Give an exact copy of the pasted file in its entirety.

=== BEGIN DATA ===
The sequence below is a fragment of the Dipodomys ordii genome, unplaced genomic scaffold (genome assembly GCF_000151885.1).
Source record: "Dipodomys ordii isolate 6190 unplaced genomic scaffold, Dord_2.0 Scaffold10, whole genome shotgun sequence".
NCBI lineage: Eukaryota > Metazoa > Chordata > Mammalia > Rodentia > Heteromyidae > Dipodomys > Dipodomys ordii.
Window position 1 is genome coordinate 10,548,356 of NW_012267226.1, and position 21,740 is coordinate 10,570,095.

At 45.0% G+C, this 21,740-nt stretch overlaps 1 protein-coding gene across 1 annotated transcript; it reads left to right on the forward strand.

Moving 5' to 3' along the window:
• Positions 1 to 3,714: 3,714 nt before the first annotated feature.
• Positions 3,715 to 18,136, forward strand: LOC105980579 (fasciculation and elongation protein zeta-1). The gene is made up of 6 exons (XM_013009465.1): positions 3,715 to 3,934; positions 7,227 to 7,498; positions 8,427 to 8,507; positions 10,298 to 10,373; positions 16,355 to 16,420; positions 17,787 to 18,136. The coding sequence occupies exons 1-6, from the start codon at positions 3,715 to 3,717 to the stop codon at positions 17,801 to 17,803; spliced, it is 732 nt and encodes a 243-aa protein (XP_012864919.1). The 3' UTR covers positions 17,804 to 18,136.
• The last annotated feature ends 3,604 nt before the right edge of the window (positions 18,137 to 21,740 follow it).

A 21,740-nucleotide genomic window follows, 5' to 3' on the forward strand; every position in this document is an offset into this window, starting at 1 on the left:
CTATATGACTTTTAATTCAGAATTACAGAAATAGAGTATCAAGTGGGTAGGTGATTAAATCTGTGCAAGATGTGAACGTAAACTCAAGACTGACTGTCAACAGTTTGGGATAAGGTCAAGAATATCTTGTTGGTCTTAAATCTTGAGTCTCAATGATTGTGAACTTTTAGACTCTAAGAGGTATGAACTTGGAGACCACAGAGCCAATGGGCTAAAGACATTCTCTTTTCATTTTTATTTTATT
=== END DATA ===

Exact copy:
The sequence below is a fragment of the Dipodomys ordii genome, unplaced genomic scaffold (genome assembly GCF_000151885.1).
Source record: "Dipodomys ordii isolate 6190 unplaced genomic scaffold, Dord_2.0 Scaffold10, whole genome shotgun sequence".
NCBI lineage: Eukaryota > Metazoa > Chordata > Mammalia > Rodentia > Heteromyidae > Dipodomys > Dipodomys ordii.
Window position 1 is genome coordinate 10,548,356 of NW_012267226.1, and position 21,740 is coordinate 10,570,095.

At 45.0% G+C, this 21,740-nt stretch overlaps 1 protein-coding gene across 1 annotated transcript; it reads left to right on the forward strand.

Moving 5' to 3' along the window:
• Positions 1 to 3,714: 3,714 nt before the first annotated feature.
• Positions 3,715 to 18,136, forward strand: LOC105980579 (fasciculation and elongation protein zeta-1). The gene is made up of 6 exons (XM_013009465.1): positions 3,715 to 3,934; positions 7,227 to 7,498; positions 8,427 to 8,507; positions 10,298 to 10,373; positions 16,355 to 16,420; positions 17,787 to 18,136. The coding sequence occupies exons 1-6, from the start codon at positions 3,715 to 3,717 to the stop codon at positions 17,801 to 17,803; spliced, it is 732 nt and encodes a 243-aa protein (XP_012864919.1). The 3' UTR covers positions 17,804 to 18,136.
• The last annotated feature ends 3,604 nt before the right edge of the window (positions 18,137 to 21,740 follow it).

A 21,740-nucleotide genomic window follows, 5' to 3' on the forward strand; every position in this document is an offset into this window, starting at 1 on the left:
CTATATGACTTTTAATTCAGAATTACAGAAATAGAGTATCAAGTGGGTAGGTGATTAAATCTGTGCAAGATGTGAACGTAAACTCAAGACTGACTGTCAACAGTTTGGGATAAGGTCAAGAATATCTTGTTGGTCTTAAATCTTGAGTCTCAATGATTGTGAACTTTTAGACTCTAAGAGGTATGAACTTGGAGACCACAGAGCCAATGGGCTAAAGACATTCTCTTTTCATTTTTATTTTATT